Reproductive pattern of water frogs
LL  LR  

L _{ y } L  L _{ y } L L L  L _{ y } R L R 
L _{ y } R  L R  RR not viable 
The Y chromosome determines the sex of frog males and can occur only in the L genome, due to primary hybridization which involves, due to size constraints, P. lessonae males and P. ridibundus females. Only one of the three possible matings resulting in viable offspring produces LL genotypes (Table 1). This would give an advantage to P. esculentus which could outnumber P. lessonae and eventually eliminate them. This situation would also eventually result in an extinction of P. esculentus which cannot survive without the parental species. In addition to their relative abundance which is promoted by the above reproductive pattern, P. esculentus have other advantages. Although in many cases they show either no differences or intermediate characteristics compared to their parental species [24–27], P. esculentus show behavioural differences [28, 29], and, have, by heterosis, a greater fitness than the parental species in certain aspects [13, 15, 30–36]. The combination of the relative abundance and heterosis should outcompete P. lessonae in LE complexes. The widespread distribution of LE complexes, although with different percentages of hybrids, reveals that there are mechanisms which contribute to the stability of such complexes [37–40]. Of these mechanisms, sexual selection seems to be one of the most important. In fact, P. esculentus females prefer (either overtly or cryptically) P. lessonae males than males of their own species [41–45]. Many mathematical and computational models have studied the influence of sexual selection in the evolution of populations [46–54]. In addition some models have focused on sexual selection in complexes in which some form of clonal reproduction exists [55–57]. The models in [57–59] show how female preference is able to stabilize LE complexes by counterbalancing both heterosis and the reproductive advantage of P. esculentus. Other factors, such as reproductive performance, in conjunction with sexual choice can increase the stability of LE complexes [60].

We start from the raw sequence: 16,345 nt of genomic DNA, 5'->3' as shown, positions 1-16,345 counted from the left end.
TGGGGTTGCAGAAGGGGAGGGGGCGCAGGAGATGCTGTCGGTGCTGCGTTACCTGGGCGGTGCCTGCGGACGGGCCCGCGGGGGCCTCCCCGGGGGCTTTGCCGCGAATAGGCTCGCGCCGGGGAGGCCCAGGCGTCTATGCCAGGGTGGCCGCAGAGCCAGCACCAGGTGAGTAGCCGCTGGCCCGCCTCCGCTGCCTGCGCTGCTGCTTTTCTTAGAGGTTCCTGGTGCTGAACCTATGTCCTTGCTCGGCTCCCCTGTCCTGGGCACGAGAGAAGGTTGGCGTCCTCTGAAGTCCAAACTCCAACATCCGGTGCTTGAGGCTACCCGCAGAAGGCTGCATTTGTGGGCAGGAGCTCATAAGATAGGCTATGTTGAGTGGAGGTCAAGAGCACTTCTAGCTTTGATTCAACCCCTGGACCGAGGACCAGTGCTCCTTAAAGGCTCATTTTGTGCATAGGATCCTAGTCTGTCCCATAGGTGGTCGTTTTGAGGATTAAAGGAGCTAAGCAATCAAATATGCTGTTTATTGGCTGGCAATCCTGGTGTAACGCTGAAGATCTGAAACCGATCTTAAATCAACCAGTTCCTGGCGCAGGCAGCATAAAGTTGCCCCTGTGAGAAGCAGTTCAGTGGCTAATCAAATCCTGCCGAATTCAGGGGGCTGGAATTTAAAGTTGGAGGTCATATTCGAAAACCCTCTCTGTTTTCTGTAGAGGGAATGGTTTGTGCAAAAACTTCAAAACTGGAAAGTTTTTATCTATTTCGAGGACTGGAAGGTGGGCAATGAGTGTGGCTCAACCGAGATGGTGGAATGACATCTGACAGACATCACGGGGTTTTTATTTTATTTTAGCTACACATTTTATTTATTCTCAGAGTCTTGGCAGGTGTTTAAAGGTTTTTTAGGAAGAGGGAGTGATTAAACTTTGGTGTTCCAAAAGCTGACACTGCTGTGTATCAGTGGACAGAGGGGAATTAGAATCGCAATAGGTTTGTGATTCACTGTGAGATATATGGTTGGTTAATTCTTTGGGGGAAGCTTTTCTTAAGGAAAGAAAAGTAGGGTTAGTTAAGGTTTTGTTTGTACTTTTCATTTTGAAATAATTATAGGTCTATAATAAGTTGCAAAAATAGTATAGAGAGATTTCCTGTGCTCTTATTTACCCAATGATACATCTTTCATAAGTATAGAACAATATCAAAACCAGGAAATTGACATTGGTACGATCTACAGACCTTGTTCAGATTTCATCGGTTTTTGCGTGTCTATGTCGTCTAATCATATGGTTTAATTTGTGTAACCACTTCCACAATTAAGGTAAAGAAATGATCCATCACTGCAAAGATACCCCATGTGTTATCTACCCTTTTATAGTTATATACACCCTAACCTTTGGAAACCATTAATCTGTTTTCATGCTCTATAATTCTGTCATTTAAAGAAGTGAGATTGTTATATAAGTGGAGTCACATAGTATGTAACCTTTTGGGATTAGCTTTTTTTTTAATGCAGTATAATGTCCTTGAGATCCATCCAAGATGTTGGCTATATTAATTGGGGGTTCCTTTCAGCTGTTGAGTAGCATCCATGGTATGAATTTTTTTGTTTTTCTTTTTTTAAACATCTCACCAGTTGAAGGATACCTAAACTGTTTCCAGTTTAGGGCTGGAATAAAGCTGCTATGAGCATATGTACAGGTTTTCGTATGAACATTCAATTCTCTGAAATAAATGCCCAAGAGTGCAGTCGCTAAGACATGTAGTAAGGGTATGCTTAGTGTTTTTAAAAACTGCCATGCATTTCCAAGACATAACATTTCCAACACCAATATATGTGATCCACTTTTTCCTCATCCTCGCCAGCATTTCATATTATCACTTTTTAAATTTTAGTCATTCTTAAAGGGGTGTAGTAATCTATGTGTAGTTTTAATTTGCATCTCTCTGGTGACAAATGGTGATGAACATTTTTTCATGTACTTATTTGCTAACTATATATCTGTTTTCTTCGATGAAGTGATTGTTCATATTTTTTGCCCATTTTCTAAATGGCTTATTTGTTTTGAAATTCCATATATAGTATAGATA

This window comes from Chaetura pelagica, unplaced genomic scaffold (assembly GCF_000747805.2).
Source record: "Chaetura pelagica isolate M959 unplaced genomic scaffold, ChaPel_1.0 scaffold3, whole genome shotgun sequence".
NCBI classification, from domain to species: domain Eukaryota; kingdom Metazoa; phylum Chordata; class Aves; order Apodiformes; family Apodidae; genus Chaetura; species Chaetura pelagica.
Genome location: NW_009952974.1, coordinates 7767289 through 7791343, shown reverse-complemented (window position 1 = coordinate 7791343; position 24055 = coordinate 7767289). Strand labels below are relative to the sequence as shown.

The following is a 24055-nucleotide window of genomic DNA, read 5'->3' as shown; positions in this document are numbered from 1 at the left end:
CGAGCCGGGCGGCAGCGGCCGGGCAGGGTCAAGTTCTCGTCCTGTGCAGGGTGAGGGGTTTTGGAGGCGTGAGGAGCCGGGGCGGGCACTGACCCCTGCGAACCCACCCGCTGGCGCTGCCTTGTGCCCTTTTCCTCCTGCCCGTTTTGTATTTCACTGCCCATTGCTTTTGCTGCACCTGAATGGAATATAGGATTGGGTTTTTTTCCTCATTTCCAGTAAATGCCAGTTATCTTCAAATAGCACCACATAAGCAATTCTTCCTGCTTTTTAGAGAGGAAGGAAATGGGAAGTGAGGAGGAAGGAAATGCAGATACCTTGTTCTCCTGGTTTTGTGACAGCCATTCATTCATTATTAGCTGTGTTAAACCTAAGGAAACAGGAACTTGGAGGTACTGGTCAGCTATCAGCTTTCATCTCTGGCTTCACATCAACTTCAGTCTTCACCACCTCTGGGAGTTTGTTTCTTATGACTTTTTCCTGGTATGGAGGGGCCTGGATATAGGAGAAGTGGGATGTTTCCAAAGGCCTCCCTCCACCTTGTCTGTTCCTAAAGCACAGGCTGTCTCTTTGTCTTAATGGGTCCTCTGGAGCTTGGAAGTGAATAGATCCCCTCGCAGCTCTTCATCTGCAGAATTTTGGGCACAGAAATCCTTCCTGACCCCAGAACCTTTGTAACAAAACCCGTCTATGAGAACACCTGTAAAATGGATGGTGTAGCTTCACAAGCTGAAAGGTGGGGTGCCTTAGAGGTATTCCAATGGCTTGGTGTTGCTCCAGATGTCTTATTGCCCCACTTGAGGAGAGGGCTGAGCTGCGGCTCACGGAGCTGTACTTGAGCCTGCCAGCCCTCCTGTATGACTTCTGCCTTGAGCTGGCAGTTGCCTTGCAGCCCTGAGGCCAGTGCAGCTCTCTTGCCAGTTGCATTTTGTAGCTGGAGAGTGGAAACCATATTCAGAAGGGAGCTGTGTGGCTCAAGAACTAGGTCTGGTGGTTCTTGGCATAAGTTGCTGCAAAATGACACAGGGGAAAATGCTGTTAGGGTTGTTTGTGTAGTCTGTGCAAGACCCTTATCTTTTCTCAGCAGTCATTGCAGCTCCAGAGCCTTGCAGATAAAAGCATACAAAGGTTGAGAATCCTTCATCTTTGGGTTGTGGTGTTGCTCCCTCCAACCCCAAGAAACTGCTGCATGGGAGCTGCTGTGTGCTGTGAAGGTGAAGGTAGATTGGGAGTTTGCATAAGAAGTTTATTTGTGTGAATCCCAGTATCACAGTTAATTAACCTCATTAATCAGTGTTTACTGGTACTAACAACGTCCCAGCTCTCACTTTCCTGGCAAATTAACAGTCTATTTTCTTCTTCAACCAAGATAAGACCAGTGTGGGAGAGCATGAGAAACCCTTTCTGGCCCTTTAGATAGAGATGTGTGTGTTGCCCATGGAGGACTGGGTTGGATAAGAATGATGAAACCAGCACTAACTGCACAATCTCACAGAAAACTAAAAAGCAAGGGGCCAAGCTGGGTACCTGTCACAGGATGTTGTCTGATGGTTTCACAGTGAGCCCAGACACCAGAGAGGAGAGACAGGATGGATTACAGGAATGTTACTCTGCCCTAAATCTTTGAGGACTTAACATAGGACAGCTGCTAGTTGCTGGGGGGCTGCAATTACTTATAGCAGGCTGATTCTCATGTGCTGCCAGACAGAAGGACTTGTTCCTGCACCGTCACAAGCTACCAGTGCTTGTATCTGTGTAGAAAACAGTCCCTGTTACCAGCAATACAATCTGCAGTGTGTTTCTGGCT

Using an individualbased computational model, in this paper we study three problems. The first is how deleterious mutations contribute to the stability of LE complexes. The second concerns how, in LE complexes, deleterious mutations can diffuse in the R genomes of the whole P. esculentus population. The third is the invasiveness of P. ridibundus in LE complexes.
Regarding the first problem, the aim is to investigate whether deleterious mutations on the R genome contribute, together with female preferences, to the stability of LE complexes.
As for the diffusion of deleterious mutations in the population, an interesting hypothesis is proposed in [61], in which deleterious mutations can influence female preferences. From the literature we know that females of P. esculentus have a strong preference for P. lessonae males. Vorburger et al. in [61] suggest that, of P. esculentus males, P. esculentus females may prefer those with mutations on the R genome. Such mutations could make the affected loci on the R genome dysfunctional, thus producing a more “lessonaelike” genotype.
Finally, regarding the third problem, Vorburger and Reyer in [9] suggest that the introduction of P. ridibundus can either provoke the collapse of LE populations, or result in a replacement by P. ridibundus of both P. lessonae and P. esculentus, leading to a monospecific population.

Is the role of deleterious mutations necessary for the stability of LE complexes?

How can a stable LE complex be obtained?

What is the effect of introducing P. ridibundus into LE complexes?
Methods
The model
To study the interaction between populations of P. lessonae, P. esculentus and P. ridibundus we developed an individualbased model. To answer the three questions above, we started with a simple model (for the first question) and then extended it step by step (to tackle the second and third questions).
In the simplest model, we consider diploid individuals whose genotype is represented by two chromosome types: L and R. Chromosomes R can contain deleterious mutations (represented by R_{ d }), and only chromosomes L can have the sexdetermining chromosome Y (represented by L_{ y }). Thus the possible genotypes are: LL, L_{ y }L, LR, L_{ y }R, L R_{ d }, L_{ y }R_{ d }, RR, R R_{ d }, R_{ d }R_{ d }.
where σ is a parameter measuring the strength of the ecological selection (smaller values of σ correspond to a stronger selection). In the simulations we use two different values for σ, σ=0.4, which corresponds to a hard environment, and σ=0.6, which corresponds to a weaker selection.
where δ_{ h } and δ_{ e } describe the fitness decrement associated with homozygous genotypes (which do not gain from heterosis), and P. ridibundus genotypes, respectively. The use of a further decrement, δ_{ e }, in the chromosome fitness of P. ridibundus, derives from the fact that LE complexes usually live in pools and marshes, where P. ridibundus are less fit. In the following sections, we use δ_{ h }=0.2 and δ_{ e } will assume the values 0.0, 0.2, and 0.4. δ_{ e }=0.0 means that P. ridibundus have the same fitness as P. lessonae (i.e. the environment includes niches for both species), while δ_{ e }=0.4 represents the fact that P. ridibundus are strongly disadvantaged compared to P. lessonae (i.e. the environment consists of a typical P. lessonae habitat).